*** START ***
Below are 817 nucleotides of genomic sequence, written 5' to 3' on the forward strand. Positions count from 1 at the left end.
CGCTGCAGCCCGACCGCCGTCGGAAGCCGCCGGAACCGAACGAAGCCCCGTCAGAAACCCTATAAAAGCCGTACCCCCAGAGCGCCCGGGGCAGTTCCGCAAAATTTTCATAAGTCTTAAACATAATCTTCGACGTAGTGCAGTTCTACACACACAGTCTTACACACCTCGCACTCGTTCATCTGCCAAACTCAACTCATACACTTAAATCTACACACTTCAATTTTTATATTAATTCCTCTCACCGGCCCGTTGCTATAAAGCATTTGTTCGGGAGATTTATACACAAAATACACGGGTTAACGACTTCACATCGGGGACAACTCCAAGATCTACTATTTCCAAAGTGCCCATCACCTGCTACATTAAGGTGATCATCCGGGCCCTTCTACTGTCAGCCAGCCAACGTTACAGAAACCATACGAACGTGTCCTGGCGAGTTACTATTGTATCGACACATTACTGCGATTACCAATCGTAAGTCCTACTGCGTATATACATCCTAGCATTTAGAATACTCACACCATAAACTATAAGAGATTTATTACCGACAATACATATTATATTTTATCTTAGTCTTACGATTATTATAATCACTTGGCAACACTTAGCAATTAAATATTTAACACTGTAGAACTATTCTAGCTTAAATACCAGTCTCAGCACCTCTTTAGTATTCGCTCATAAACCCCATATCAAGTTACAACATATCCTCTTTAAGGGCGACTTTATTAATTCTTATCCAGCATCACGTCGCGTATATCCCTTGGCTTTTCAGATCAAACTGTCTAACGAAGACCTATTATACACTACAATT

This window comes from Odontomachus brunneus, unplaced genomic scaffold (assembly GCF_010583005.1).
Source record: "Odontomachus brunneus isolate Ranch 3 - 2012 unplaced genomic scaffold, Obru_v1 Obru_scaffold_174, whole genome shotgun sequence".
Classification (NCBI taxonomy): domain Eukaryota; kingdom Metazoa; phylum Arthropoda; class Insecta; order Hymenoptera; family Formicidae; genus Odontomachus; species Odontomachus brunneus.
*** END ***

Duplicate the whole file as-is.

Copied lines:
Below are 817 nucleotides of genomic sequence, written 5' to 3' on the forward strand. Positions count from 1 at the left end.
CGCTGCAGCCCGACCGCCGTCGGAAGCCGCCGGAACCGAACGAAGCCCCGTCAGAAACCCTATAAAAGCCGTACCCCCAGAGCGCCCGGGGCAGTTCCGCAAAATTTTCATAAGTCTTAAACATAATCTTCGACGTAGTGCAGTTCTACACACACAGTCTTACACACCTCGCACTCGTTCATCTGCCAAACTCAACTCATACACTTAAATCTACACACTTCAATTTTTATATTAATTCCTCTCACCGGCCCGTTGCTATAAAGCATTTGTTCGGGAGATTTATACACAAAATACACGGGTTAACGACTTCACATCGGGGACAACTCCAAGATCTACTATTTCCAAAGTGCCCATCACCTGCTACATTAAGGTGATCATCCGGGCCCTTCTACTGTCAGCCAGCCAACGTTACAGAAACCATACGAACGTGTCCTGGCGAGTTACTATTGTATCGACACATTACTGCGATTACCAATCGTAAGTCCTACTGCGTATATACATCCTAGCATTTAGAATACTCACACCATAAACTATAAGAGATTTATTACCGACAATACATATTATATTTTATCTTAGTCTTACGATTATTATAATCACTTGGCAACACTTAGCAATTAAATATTTAACACTGTAGAACTATTCTAGCTTAAATACCAGTCTCAGCACCTCTTTAGTATTCGCTCATAAACCCCATATCAAGTTACAACATATCCTCTTTAAGGGCGACTTTATTAATTCTTATCCAGCATCACGTCGCGTATATCCCTTGGCTTTTCAGATCAAACTGTCTAACGAAGACCTATTATACACTACAATT

This window comes from Odontomachus brunneus, unplaced genomic scaffold (assembly GCF_010583005.1).
Source record: "Odontomachus brunneus isolate Ranch 3 - 2012 unplaced genomic scaffold, Obru_v1 Obru_scaffold_174, whole genome shotgun sequence".
Classification (NCBI taxonomy): domain Eukaryota; kingdom Metazoa; phylum Arthropoda; class Insecta; order Hymenoptera; family Formicidae; genus Odontomachus; species Odontomachus brunneus.